[0012] In FIG. 1 arrows 27, 28, 29 and 30 show that the prior art VADs pump blood in parallel with the pumping action of the heart. In FIG. 2 arrows 26, 32 and 33 show that, in accordance with the principles of this invention, with an AVAD blood flows in series with the pumping action of the heart.

[0013] The advantages of positioning a heart assist device in an aorta, in a pulmonary artery or in both is made clear by a comparison with a specific prior art device: The HeartMate™ left ventricular assist device made by Thermo-Cardio systems requires major surgery for installation of the device. Specifically, an incision from the neck to the abdomen for implantation, cutting open the apex of the heart, long cannulae that penetrate and traverse the diaphragm, large size, heavy weight, many moving parts, low efficiency, the potential for catastrophic failure, and an implanted compliance chamber that requires frequent servicing. Implantation is very complex and difficult.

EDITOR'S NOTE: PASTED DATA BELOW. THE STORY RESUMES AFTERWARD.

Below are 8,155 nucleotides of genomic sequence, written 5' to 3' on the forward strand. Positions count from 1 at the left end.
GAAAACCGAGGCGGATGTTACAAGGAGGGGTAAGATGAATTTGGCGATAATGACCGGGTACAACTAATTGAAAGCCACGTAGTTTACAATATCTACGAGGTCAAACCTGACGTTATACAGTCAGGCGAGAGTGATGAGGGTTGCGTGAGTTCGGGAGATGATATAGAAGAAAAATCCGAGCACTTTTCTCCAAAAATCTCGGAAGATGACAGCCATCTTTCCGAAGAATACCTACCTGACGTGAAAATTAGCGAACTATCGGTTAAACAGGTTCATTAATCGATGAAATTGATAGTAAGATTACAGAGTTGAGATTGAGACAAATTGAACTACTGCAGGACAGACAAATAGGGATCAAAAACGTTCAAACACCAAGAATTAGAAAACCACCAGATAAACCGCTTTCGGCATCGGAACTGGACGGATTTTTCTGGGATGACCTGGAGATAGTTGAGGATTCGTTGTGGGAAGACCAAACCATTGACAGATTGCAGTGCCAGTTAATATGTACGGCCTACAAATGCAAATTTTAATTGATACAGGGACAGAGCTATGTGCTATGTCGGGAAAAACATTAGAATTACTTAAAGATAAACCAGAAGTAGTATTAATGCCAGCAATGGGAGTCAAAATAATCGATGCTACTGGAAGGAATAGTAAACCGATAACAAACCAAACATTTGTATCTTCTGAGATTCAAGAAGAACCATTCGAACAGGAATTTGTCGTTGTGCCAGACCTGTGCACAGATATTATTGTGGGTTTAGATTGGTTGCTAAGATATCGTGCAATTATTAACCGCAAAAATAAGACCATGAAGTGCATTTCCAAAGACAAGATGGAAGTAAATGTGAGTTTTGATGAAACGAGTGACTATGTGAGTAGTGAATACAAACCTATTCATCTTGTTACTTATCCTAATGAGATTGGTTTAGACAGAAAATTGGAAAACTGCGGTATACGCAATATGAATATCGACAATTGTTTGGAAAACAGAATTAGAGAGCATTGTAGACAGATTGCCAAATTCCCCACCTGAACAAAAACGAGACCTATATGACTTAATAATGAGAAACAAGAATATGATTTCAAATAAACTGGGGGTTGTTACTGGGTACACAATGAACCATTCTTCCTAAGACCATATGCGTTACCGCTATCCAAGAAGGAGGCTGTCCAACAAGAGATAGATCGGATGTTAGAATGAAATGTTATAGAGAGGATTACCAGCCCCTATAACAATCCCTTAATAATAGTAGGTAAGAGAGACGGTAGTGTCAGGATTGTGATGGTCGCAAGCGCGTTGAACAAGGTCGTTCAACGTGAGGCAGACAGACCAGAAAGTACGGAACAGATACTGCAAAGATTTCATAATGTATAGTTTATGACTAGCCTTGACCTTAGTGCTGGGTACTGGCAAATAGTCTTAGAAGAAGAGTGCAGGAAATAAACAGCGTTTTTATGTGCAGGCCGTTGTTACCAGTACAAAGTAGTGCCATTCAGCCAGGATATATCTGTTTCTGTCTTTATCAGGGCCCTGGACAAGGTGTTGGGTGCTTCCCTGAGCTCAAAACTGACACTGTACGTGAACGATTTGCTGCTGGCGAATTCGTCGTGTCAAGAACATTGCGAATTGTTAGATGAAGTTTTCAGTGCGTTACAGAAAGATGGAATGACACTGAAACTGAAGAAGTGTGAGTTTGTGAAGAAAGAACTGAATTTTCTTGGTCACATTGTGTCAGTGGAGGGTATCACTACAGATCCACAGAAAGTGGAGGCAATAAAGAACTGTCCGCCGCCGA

[0014] The present invention requires a small incision in the chest only, for implantation, no surgery on the heart, very short cannulae and no penetration of the diaphragm. It is small size, lightweight, has only one moving part, high efficiency and a relatively safe failure mode in which blood does not stagnate. This invention employs a continuous flow type pump, which is installed either in the aorta or the pulmonary artery, or uses two or more pumps, one installed in each of these arteries or in their tributaries. The implantation procedure is simpler than that for the HeartMate™. The artery is cut, a section of the artery may be removed to make room for the pump and the pump is installed to reconnect the openings with such an orientation that the pump will move blood from the heart to the systemic circulatory system or to the pulmonic circulatory system or with two or more pumps, to both.